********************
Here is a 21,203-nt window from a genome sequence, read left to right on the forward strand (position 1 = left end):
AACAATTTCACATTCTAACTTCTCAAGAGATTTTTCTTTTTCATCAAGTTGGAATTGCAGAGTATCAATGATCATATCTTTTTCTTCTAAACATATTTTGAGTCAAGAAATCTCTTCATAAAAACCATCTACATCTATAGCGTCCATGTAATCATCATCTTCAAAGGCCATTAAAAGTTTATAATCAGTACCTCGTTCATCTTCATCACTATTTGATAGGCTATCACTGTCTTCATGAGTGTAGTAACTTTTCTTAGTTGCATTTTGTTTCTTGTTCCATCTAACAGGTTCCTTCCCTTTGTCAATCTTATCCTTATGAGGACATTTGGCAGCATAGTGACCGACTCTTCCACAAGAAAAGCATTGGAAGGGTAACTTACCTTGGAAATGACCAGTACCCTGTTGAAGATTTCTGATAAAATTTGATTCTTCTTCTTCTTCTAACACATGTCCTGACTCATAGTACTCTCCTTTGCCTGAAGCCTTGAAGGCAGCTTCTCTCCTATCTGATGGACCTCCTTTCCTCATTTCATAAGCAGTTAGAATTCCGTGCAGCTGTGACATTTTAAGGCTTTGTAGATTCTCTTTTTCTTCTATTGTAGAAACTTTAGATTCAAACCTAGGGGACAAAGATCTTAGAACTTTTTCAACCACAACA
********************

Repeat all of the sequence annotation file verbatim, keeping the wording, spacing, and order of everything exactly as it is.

Here is a 21,203-nt window from a genome sequence, read left to right on the forward strand (position 1 = left end):
AACAATTTCACATTCTAACTTCTCAAGAGATTTTTCTTTTTCATCAAGTTGGAATTGCAGAGTATCAATGATCATATCTTTTTCTTCTAAACATATTTTGAGTCAAGAAATCTCTTCATAAAAACCATCTACATCTATAGCGTCCATGTAATCATCATCTTCAAAGGCCATTAAAAGTTTATAATCAGTACCTCGTTCATCTTCATCACTATTTGATAGGCTATCACTGTCTTCATGAGTGTAGTAACTTTTCTTAGTTGCATTTTGTTTCTTGTTCCATCTAACAGGTTCCTTCCCTTTGTCAATCTTATCCTTATGAGGACATTTGGCAGCATAGTGACCGACTCTTCCACAAGAAAAGCATTGGAAGGGTAACTTACCTTGGAAATGACCAGTACCCTGTTGAAGATTTCTGATAAAATTTGATTCTTCTTCTTCTTCTAACACATGTCCTGACTCATAGTACTCTCCTTTGCCTGAAGCCTTGAAGGCAGCTTCTCTCCTATCTGATGGACCTCCTTTCCTCATTTCATAAGCAGTTAGAATTCCGTGCAGCTGTGACATTTTAAGGCTTTGTAGATTCTCTTTTTCTTCTATTGTAGAAACTTTAGATTCAAACCTAGGGGACAAAGATCTTAGAACTTTTTCAACCACAACA